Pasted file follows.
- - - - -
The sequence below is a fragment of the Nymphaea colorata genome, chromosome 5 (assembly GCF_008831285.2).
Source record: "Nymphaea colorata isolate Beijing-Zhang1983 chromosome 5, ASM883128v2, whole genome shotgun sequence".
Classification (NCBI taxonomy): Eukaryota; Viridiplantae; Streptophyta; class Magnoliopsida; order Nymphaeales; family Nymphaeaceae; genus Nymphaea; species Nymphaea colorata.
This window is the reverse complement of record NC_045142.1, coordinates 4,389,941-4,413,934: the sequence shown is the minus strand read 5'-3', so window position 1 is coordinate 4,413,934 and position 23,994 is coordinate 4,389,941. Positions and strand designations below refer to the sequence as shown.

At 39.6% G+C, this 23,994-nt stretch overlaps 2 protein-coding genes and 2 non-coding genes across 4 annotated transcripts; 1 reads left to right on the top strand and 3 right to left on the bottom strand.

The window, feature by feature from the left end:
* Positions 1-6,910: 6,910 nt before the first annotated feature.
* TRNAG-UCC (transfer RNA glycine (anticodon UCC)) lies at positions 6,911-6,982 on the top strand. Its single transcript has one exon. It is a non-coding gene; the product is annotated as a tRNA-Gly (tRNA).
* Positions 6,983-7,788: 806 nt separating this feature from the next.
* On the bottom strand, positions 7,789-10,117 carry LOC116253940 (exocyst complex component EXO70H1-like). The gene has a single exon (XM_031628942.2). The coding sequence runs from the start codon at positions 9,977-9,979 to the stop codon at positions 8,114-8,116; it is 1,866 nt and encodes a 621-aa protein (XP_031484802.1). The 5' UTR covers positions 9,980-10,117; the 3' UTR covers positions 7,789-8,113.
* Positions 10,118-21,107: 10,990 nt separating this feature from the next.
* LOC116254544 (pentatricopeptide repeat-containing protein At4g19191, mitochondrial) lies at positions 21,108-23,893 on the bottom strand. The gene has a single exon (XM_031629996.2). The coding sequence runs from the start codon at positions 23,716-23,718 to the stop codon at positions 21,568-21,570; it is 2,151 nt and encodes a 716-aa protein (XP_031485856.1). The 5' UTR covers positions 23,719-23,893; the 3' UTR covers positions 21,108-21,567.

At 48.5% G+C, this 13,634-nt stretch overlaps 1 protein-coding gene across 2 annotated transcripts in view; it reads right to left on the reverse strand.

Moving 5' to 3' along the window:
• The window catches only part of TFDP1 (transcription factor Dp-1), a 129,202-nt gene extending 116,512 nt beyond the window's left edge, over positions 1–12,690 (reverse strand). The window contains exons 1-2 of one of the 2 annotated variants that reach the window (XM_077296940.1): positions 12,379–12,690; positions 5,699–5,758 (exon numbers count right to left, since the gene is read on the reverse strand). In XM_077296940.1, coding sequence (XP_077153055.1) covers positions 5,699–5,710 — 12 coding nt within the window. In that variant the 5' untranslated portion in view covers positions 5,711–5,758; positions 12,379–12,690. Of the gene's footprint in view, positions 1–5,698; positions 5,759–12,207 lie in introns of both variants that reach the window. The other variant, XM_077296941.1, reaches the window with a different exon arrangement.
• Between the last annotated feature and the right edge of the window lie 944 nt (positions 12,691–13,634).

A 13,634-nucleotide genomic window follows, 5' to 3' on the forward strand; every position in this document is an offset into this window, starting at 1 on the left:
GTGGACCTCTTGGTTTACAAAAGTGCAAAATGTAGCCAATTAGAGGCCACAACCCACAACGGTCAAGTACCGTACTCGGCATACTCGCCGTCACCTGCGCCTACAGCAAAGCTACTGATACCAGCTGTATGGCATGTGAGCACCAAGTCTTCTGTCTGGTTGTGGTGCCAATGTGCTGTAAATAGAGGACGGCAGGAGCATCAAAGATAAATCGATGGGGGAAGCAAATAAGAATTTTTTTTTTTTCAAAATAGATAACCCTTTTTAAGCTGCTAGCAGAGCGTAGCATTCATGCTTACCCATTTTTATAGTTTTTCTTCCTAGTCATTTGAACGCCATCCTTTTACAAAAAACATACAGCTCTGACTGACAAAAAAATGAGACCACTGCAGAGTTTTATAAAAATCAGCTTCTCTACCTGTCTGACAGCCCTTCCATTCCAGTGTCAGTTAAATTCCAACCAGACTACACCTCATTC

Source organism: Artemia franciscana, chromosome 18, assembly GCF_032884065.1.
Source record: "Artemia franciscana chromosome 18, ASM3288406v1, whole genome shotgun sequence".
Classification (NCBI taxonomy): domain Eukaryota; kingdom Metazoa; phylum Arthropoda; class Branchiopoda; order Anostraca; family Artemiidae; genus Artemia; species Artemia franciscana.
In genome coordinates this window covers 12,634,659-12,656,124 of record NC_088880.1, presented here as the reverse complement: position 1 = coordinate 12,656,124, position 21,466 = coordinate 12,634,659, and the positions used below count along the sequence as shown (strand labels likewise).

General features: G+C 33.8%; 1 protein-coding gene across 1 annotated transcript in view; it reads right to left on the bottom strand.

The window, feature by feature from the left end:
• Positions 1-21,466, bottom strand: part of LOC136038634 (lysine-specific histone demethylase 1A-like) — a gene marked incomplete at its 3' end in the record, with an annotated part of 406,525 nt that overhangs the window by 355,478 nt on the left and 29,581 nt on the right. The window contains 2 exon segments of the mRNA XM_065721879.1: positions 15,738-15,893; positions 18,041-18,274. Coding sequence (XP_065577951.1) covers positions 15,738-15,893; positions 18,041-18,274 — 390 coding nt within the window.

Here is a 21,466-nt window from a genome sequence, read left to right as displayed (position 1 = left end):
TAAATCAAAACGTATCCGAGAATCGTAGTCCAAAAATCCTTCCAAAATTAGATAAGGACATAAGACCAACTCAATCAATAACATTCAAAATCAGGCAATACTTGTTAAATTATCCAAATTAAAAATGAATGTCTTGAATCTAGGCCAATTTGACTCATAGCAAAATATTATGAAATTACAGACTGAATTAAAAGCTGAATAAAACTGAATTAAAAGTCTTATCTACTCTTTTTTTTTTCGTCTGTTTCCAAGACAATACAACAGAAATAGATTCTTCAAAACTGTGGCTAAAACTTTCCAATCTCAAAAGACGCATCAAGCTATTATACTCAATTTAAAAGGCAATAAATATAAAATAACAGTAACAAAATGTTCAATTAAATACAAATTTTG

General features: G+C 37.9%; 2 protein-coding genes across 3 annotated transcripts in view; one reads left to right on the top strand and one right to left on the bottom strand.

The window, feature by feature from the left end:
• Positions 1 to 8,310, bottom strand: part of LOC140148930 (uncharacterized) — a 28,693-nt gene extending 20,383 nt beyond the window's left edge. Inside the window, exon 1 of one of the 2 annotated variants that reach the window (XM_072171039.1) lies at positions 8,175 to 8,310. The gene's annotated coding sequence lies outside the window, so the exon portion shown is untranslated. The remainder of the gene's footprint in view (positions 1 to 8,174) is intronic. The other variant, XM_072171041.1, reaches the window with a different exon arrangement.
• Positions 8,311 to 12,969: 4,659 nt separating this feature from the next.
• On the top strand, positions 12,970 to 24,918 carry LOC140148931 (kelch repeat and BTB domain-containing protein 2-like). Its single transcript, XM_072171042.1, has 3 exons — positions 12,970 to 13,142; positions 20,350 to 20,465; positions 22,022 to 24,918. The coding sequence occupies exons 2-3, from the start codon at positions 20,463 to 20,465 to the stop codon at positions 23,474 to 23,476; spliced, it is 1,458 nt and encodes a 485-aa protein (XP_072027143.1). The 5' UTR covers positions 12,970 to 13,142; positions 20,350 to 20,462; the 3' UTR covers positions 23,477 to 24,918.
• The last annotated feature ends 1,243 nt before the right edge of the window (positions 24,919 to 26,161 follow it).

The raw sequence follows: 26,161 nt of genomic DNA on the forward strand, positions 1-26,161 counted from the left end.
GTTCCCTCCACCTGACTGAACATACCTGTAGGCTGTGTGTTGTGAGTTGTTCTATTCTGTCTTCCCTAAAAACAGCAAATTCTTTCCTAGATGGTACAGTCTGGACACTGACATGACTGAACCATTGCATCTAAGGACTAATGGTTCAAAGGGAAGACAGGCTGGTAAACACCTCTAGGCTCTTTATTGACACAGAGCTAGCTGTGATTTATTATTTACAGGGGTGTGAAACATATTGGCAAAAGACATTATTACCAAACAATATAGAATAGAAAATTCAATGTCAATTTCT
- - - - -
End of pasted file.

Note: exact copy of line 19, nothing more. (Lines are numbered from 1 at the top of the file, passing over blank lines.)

Source organism: Artemia franciscana, chromosome 18, assembly GCF_032884065.1.